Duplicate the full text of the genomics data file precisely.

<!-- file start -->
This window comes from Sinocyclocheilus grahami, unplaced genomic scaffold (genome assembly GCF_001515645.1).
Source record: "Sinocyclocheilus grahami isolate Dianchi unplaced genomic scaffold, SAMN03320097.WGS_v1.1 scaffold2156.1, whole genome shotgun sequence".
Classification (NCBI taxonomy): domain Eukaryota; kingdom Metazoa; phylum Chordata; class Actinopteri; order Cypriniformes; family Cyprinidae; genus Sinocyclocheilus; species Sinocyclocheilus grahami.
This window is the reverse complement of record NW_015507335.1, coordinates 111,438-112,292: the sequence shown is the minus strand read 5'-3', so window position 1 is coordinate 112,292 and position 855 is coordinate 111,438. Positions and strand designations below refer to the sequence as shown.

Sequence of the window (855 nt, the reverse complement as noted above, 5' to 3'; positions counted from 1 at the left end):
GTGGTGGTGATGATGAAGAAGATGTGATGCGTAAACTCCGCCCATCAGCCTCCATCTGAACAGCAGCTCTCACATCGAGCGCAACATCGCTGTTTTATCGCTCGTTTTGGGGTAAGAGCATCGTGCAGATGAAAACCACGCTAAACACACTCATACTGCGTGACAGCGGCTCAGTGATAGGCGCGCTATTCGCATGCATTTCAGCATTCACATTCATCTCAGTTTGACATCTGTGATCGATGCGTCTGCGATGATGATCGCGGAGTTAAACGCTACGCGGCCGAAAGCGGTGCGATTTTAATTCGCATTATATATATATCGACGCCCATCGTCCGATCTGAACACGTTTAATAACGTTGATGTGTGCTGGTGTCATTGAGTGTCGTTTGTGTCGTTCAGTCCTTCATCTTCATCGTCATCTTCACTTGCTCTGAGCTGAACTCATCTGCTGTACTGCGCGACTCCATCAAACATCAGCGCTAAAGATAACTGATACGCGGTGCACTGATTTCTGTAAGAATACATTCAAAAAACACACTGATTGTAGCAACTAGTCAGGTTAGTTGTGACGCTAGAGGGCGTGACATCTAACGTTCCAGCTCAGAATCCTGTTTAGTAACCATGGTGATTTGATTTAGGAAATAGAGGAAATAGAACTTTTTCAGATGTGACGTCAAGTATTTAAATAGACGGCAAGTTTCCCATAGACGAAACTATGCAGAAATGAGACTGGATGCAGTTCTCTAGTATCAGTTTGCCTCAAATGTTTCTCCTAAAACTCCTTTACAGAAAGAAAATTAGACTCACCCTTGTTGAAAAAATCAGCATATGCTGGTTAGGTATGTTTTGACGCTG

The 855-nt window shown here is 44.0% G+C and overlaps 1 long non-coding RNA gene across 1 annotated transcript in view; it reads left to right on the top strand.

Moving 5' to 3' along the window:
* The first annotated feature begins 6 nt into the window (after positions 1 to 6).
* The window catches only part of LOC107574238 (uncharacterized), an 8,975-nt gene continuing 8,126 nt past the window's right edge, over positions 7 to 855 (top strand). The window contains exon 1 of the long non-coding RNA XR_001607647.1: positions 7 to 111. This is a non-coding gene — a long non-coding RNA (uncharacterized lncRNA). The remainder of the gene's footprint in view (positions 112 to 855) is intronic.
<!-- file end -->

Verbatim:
This window comes from Sinocyclocheilus grahami, unplaced genomic scaffold (genome assembly GCF_001515645.1).
Source record: "Sinocyclocheilus grahami isolate Dianchi unplaced genomic scaffold, SAMN03320097.WGS_v1.1 scaffold2156.1, whole genome shotgun sequence".
Classification (NCBI taxonomy): domain Eukaryota; kingdom Metazoa; phylum Chordata; class Actinopteri; order Cypriniformes; family Cyprinidae; genus Sinocyclocheilus; species Sinocyclocheilus grahami.
This window is the reverse complement of record NW_015507335.1, coordinates 111,438-112,292: the sequence shown is the minus strand read 5'-3', so window position 1 is coordinate 112,292 and position 855 is coordinate 111,438. Positions and strand designations below refer to the sequence as shown.

Sequence of the window (855 nt, the reverse complement as noted above, 5' to 3'; positions counted from 1 at the left end):
GTGGTGGTGATGATGAAGAAGATGTGATGCGTAAACTCCGCCCATCAGCCTCCATCTGAACAGCAGCTCTCACATCGAGCGCAACATCGCTGTTTTATCGCTCGTTTTGGGGTAAGAGCATCGTGCAGATGAAAACCACGCTAAACACACTCATACTGCGTGACAGCGGCTCAGTGATAGGCGCGCTATTCGCATGCATTTCAGCATTCACATTCATCTCAGTTTGACATCTGTGATCGATGCGTCTGCGATGATGATCGCGGAGTTAAACGCTACGCGGCCGAAAGCGGTGCGATTTTAATTCGCATTATATATATATCGACGCCCATCGTCCGATCTGAACACGTTTAATAACGTTGATGTGTGCTGGTGTCATTGAGTGTCGTTTGTGTCGTTCAGTCCTTCATCTTCATCGTCATCTTCACTTGCTCTGAGCTGAACTCATCTGCTGTACTGCGCGACTCCATCAAACATCAGCGCTAAAGATAACTGATACGCGGTGCACTGATTTCTGTAAGAATACATTCAAAAAACACACTGATTGTAGCAACTAGTCAGGTTAGTTGTGACGCTAGAGGGCGTGACATCTAACGTTCCAGCTCAGAATCCTGTTTAGTAACCATGGTGATTTGATTTAGGAAATAGAGGAAATAGAACTTTTTCAGATGTGACGTCAAGTATTTAAATAGACGGCAAGTTTCCCATAGACGAAACTATGCAGAAATGAGACTGGATGCAGTTCTCTAGTATCAGTTTGCCTCAAATGTTTCTCCTAAAACTCCTTTACAGAAAGAAAATTAGACTCACCCTTGTTGAAAAAATCAGCATATGCTGGTTAGGTATGTTTTGACGCTG

The 855-nt window shown here is 44.0% G+C and overlaps 1 long non-coding RNA gene across 1 annotated transcript in view; it reads left to right on the top strand.

Moving 5' to 3' along the window:
* The first annotated feature begins 6 nt into the window (after positions 1 to 6).
* The window catches only part of LOC107574238 (uncharacterized), an 8,975-nt gene continuing 8,126 nt past the window's right edge, over positions 7 to 855 (top strand). The window contains exon 1 of the long non-coding RNA XR_001607647.1: positions 7 to 111. This is a non-coding gene — a long non-coding RNA (uncharacterized lncRNA). The remainder of the gene's footprint in view (positions 112 to 855) is intronic.